Guns Don’t Kill — Psychos With Guns Kill. If we want to stop psychos from killing, then it’s psychos that need to be controlled. There are fewer psychos than guns, so it should be a lot easier.
No one knows what it’s like to lose a child in any way. But to lose a child because some psycho was ticked off at his parents and the world and wanted to take it out on other people, that must be unbearable.
The answer, of course, is not to blame the gun or the car or the machete that Elliot Rodger used to kill six people.1 It’s Rodger’s himself who is to blame and some of the people around him who knew he was dangerous.
And if you want to join in the blame game, maybe we should put some of the blame on his parents and the police.
Let’s start with the police who were notified about Rodger’s bizarre rants and behavior. Here’s the latest news report on the story:
“Sheriff’s deputies who conducted a welfare check on Elliot Rodger less than a month before his deadly rampage in Isla Vista knew of ‘disturbing’ videos Rodger posted online but did not watch them, officials said.”
Why were the police called? “A person who identified himself as a friend of Rodger called a county mental health staff member. Based on that call and information from Rodger’s mother, sheriff’s officials said, the staffer requested the welfare check.”
Someone knew that Rodger was off his nut. So instead of focusing on millions of gun owners, why not focus attention on one kid who had the potential to do something awful.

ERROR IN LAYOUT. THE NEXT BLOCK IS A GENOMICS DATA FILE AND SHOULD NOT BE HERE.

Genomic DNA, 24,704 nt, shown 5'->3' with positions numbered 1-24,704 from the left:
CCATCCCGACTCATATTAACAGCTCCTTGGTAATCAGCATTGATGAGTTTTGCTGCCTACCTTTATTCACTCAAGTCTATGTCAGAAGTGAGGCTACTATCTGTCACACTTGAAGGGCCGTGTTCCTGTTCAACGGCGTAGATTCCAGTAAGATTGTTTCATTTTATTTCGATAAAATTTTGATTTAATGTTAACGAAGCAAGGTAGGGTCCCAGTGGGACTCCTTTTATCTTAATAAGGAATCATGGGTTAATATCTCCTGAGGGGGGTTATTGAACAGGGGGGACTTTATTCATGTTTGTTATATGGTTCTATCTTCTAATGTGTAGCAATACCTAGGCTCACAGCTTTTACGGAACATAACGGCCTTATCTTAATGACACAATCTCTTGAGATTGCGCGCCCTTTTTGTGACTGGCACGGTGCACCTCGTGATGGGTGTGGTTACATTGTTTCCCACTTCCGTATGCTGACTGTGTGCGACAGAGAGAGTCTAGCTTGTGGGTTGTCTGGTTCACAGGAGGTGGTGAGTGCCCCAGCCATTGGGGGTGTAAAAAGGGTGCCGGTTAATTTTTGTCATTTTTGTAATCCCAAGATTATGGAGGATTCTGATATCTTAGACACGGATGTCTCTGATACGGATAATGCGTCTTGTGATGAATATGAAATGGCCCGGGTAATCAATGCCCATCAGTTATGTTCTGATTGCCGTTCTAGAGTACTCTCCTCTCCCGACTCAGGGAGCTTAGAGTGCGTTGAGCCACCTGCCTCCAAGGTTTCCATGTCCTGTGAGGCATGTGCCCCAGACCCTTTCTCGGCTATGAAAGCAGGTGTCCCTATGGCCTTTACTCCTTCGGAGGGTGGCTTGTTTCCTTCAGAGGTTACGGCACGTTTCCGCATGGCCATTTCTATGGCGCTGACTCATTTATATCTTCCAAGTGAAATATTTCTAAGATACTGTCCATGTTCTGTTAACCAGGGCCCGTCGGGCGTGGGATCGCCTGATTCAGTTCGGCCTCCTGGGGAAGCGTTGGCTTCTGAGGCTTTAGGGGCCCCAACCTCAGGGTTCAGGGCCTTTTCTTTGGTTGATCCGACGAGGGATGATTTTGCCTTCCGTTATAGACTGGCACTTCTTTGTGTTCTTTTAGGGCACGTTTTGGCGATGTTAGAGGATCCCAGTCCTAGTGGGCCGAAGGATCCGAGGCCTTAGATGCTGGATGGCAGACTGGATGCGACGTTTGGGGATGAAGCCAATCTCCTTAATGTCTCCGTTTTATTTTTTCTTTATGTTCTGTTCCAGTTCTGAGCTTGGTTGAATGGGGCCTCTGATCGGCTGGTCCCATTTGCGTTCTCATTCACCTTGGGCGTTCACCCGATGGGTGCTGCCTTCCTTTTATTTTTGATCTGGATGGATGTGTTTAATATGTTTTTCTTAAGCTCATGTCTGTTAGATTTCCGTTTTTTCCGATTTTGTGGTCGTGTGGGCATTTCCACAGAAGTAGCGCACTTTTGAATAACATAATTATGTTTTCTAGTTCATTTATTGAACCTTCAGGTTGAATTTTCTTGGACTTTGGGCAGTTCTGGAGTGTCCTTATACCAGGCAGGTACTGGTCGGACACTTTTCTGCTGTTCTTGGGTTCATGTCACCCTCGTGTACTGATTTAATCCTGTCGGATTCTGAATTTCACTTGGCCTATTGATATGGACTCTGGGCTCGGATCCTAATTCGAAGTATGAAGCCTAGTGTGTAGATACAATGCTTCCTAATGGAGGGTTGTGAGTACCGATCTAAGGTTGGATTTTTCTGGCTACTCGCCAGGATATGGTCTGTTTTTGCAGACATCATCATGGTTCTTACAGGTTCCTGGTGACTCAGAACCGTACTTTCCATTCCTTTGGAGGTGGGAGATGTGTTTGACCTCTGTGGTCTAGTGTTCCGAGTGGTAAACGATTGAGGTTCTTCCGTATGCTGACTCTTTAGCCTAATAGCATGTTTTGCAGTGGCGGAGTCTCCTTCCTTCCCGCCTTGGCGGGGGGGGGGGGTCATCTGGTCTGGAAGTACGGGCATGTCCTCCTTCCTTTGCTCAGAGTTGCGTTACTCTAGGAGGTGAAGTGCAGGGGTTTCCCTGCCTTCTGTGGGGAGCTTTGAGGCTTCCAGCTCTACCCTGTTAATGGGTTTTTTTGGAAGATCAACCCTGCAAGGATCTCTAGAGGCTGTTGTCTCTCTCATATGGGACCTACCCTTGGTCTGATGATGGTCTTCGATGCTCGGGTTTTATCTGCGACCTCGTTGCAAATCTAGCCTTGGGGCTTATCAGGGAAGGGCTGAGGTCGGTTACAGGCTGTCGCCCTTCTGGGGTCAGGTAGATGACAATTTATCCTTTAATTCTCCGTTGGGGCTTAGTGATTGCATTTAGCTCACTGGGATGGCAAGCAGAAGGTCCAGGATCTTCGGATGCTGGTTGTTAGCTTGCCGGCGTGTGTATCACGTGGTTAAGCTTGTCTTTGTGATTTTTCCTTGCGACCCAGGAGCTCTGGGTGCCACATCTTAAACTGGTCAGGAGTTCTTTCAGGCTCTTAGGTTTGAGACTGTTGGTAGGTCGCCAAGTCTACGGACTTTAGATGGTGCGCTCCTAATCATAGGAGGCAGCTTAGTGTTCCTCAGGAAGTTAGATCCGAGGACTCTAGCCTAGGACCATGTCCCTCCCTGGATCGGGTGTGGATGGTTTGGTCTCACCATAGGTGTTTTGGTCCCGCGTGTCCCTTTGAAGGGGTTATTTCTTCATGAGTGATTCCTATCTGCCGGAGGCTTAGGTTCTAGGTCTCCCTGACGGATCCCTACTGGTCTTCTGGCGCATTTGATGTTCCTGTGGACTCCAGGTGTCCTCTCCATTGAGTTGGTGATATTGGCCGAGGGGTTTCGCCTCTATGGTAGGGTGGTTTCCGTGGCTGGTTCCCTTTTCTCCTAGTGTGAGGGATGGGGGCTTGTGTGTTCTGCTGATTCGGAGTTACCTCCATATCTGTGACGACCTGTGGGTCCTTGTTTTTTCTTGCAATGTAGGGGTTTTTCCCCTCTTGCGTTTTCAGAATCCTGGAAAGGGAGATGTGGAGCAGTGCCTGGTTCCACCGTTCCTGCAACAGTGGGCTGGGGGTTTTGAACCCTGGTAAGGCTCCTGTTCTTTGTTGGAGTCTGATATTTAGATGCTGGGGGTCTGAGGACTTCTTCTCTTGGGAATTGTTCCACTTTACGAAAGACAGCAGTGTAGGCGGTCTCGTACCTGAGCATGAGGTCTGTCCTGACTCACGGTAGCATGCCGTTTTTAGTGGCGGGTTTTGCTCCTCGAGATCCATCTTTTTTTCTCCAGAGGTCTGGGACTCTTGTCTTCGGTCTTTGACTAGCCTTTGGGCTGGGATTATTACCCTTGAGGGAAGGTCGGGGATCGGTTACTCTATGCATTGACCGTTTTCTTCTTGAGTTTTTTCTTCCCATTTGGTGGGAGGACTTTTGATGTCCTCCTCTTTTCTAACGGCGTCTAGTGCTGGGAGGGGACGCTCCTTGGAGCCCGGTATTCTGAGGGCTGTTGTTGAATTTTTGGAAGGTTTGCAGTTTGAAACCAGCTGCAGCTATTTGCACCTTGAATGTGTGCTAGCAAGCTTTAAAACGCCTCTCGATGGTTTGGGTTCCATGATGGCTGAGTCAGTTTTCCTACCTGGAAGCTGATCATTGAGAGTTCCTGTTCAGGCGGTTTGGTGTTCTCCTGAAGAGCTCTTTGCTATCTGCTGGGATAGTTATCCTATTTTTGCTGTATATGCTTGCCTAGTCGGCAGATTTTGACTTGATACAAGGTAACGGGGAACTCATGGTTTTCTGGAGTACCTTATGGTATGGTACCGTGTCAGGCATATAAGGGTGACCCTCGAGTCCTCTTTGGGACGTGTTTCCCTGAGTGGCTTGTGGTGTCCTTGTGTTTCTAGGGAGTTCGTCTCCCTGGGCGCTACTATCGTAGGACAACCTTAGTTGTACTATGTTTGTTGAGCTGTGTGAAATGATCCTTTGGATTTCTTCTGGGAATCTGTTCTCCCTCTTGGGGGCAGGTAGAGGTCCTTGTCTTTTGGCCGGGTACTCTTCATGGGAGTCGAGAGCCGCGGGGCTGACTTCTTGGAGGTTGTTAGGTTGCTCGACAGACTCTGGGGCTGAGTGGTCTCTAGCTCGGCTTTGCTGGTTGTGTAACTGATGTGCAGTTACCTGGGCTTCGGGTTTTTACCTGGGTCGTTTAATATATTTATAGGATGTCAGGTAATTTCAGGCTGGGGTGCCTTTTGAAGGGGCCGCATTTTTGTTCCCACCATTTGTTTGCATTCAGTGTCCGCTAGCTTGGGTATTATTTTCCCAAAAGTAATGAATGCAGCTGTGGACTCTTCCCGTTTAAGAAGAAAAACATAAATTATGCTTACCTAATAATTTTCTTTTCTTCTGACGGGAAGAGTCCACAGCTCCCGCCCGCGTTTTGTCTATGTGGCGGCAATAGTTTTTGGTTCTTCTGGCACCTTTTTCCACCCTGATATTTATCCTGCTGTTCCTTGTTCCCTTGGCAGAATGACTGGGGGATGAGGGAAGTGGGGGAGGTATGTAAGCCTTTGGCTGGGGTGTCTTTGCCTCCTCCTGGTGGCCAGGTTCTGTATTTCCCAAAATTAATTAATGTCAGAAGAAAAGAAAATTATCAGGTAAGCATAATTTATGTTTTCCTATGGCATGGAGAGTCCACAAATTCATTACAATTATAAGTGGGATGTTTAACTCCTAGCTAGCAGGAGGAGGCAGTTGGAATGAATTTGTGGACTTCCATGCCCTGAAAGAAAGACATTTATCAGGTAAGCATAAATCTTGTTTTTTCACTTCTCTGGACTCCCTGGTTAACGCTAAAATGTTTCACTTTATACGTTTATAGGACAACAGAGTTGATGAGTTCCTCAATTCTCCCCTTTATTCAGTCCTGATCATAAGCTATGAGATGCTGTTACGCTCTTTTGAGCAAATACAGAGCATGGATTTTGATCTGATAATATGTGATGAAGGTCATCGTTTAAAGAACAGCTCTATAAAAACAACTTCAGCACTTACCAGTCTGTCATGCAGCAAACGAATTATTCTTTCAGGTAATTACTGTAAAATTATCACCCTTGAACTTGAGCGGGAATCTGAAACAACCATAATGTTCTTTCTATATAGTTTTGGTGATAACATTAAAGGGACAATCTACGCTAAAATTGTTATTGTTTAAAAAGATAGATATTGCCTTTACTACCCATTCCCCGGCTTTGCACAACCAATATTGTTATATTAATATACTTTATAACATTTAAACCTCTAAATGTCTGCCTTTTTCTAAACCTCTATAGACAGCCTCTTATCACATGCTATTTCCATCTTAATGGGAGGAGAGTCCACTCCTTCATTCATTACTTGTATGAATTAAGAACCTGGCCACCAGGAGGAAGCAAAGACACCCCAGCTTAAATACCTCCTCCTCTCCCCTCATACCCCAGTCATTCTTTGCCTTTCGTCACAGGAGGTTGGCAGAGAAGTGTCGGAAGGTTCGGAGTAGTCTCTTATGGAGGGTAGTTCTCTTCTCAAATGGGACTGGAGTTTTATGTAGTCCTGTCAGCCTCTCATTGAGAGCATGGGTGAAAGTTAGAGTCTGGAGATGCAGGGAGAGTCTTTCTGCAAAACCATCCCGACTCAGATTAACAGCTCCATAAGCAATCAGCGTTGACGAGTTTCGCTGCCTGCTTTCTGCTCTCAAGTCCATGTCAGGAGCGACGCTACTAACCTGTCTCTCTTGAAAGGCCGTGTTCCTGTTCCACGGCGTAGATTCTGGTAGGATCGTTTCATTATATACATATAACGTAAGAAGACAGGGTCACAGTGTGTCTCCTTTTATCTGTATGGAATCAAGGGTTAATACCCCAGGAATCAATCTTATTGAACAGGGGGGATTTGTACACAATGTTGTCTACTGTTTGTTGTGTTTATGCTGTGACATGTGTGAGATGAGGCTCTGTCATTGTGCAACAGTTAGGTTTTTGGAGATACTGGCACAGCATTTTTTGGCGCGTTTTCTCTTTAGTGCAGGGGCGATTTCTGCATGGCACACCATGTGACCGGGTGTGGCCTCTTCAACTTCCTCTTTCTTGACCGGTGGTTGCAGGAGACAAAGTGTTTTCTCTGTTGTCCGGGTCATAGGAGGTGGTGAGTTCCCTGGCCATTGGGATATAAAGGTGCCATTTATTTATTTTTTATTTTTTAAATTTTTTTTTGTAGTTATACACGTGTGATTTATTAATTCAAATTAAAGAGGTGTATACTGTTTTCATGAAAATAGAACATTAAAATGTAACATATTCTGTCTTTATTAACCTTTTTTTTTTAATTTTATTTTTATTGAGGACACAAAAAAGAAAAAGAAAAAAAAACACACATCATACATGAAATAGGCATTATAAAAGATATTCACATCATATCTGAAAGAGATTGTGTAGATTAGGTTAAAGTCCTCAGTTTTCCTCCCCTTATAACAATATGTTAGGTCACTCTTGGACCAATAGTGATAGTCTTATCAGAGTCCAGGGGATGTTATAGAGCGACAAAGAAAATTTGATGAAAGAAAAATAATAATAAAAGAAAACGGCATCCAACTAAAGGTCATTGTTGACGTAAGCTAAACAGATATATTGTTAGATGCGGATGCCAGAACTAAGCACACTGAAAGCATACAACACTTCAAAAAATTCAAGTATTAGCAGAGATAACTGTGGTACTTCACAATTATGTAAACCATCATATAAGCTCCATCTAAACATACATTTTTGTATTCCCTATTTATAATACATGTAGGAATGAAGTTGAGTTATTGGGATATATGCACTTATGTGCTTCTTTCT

If Liberals want guns gone, it seems to me that a better approach is more psycho control. The parents and friends of Elliot Rodger knew that he was a nut case.
“A Rodger family friend told The [Los Angeles] Times that his mother had contacted his therapist in April, concerned over bizarre videos her son had posted on YouTube. The family friend said the therapist contacted a mental health service, who referred the matter to police.”
These people knew Rodger was a problem.
This is almost like Minority Report, but you don’t need three people in a pool telling you that a crime may happen sometime in the future.
I realize that there are laws in place to protect our rights. My point in all of this is to show the critics that weapons of any kind are not the problem for 99.9 percent of people. The same day that Elliot Rodger killed six people (with a gun, car, and sharp instruments), my guns and the guns of my friends were silent.
Don’t blame us for what some wacko did.
“Rodger wrote of the April 30 interaction in a 137-page document in which he outlined what he called his ‘Day of Retribution,’ saying he had three semiautomatic weapons hidden in his bedroom at the time and had written up plans for the assault.
“‘I tactfully told them that it was all a misunderstanding, and they finally left. If they had demanded to search my room … that would have ended everything,’ he wrote. ‘For a few horrible seconds I thought it was all over. When they left, the biggest wave of relief swept over me.’
“Rodger wrote that he immediately took most of the videos off YouTube, but planned to restore them before his attack.”
When you read the police report describing the welfare visit, we learn that Rodger was “shy, timid and polite” and that he was only “expressing himself” in the videos.
If I ever decide to flip my lid, I’ll know how to act and what to say to the police.
- “Authorities say that Rodger fatally stabbed three men — Cheng Yuan ‘James’ Hong, 20, George Chen, 19, and Weihan ‘David’ Wang, 20, all students at UC Santa Barbara — inside his apartment before driving his BMW down the streets of Isla Vista on May 23, , firing out the window and veering his car toward pedestrians.” [↩]
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